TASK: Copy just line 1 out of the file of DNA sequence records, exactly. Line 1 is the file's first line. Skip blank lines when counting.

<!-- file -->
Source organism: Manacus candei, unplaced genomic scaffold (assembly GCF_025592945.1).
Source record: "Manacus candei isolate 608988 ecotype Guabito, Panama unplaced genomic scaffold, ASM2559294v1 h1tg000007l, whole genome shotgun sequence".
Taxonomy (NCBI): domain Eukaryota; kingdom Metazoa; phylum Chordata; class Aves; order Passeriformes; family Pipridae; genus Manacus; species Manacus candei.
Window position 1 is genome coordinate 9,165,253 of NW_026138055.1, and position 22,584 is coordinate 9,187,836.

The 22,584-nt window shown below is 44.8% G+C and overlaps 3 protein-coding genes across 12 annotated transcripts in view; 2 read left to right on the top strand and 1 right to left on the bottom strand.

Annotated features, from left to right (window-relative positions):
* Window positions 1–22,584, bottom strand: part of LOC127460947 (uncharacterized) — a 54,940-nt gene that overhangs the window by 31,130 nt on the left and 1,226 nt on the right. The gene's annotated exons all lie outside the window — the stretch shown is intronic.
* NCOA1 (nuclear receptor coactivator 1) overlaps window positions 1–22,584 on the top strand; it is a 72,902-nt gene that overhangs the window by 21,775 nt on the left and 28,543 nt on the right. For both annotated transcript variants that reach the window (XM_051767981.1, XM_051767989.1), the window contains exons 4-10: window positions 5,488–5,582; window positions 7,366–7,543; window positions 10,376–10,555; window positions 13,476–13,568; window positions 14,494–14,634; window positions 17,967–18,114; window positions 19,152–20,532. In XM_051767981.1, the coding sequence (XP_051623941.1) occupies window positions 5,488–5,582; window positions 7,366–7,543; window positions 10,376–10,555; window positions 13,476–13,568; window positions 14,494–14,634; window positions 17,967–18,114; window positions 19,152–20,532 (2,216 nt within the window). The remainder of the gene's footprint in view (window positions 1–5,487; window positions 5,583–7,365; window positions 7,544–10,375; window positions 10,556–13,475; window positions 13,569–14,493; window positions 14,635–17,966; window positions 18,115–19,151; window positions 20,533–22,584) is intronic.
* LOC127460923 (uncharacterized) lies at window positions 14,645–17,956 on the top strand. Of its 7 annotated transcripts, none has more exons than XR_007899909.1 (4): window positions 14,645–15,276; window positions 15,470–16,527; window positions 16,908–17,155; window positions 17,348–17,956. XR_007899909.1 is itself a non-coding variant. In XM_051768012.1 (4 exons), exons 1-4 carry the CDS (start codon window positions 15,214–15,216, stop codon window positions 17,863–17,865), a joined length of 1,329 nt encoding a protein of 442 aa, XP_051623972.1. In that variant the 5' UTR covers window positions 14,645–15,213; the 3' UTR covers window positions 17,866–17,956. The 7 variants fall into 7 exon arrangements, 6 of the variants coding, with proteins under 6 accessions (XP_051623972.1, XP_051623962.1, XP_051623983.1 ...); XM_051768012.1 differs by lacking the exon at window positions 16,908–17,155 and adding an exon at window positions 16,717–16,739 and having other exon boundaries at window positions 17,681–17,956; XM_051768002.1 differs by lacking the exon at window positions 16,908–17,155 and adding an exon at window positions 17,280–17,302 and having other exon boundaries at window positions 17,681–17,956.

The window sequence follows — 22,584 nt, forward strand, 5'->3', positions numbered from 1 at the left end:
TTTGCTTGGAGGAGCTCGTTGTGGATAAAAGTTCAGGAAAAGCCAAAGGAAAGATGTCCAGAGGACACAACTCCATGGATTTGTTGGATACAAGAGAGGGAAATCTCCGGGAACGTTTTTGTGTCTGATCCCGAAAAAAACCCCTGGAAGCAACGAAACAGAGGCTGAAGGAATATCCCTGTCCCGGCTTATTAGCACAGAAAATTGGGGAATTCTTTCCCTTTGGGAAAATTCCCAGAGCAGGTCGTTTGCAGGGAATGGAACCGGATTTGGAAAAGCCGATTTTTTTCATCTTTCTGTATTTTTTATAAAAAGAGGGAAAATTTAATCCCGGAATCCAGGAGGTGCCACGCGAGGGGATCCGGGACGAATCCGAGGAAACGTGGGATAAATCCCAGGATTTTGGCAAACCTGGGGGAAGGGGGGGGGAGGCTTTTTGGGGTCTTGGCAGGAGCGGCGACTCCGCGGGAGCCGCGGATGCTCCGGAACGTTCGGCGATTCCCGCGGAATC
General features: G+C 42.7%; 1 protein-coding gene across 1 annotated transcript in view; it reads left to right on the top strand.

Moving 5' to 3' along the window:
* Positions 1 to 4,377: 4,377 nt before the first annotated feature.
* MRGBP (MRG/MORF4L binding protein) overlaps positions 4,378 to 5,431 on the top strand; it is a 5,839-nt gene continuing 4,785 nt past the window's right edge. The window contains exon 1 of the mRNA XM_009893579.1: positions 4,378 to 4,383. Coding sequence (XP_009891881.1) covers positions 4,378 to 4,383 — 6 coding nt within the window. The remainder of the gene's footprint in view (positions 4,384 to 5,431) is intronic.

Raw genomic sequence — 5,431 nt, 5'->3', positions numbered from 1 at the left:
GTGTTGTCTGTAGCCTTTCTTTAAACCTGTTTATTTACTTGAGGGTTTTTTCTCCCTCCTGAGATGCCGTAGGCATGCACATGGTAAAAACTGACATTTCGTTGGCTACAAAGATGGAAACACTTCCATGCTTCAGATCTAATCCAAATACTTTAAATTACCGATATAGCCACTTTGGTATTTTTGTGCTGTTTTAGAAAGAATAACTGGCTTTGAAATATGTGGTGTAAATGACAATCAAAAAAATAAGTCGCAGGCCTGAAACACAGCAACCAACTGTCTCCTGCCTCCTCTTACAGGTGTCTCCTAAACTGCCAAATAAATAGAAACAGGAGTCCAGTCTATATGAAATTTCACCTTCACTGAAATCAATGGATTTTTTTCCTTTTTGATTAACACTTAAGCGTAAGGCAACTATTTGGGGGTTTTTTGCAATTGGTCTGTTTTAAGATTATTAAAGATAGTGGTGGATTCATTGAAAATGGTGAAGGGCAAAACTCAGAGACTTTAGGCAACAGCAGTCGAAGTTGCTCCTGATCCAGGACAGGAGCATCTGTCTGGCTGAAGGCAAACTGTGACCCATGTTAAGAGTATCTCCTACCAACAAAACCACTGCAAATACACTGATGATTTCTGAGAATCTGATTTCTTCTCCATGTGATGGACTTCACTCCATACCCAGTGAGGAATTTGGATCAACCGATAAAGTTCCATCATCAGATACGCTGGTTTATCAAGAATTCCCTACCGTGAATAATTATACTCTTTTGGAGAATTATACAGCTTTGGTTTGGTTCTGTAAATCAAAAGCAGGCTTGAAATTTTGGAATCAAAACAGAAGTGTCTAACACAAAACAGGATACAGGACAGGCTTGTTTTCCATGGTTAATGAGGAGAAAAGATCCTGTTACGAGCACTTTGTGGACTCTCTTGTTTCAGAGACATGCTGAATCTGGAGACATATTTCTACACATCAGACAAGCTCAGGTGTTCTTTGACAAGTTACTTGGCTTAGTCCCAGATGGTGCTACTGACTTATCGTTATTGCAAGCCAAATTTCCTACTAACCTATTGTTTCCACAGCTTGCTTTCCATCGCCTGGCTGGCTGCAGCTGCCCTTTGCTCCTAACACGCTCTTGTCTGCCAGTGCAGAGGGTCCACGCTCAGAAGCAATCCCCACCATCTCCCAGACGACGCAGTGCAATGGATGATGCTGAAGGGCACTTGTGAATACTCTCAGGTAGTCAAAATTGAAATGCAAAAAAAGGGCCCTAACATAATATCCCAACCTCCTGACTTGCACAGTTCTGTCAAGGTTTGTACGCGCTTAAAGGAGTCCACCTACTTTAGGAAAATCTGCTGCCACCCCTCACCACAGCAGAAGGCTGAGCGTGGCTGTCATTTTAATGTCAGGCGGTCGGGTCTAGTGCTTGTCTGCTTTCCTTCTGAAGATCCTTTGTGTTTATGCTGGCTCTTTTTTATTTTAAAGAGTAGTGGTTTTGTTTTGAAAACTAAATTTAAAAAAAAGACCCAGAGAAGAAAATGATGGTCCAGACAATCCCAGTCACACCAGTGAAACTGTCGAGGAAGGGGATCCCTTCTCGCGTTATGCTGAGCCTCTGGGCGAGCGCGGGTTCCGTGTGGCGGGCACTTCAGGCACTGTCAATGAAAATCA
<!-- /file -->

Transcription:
Source organism: Manacus candei, unplaced genomic scaffold (assembly GCF_025592945.1).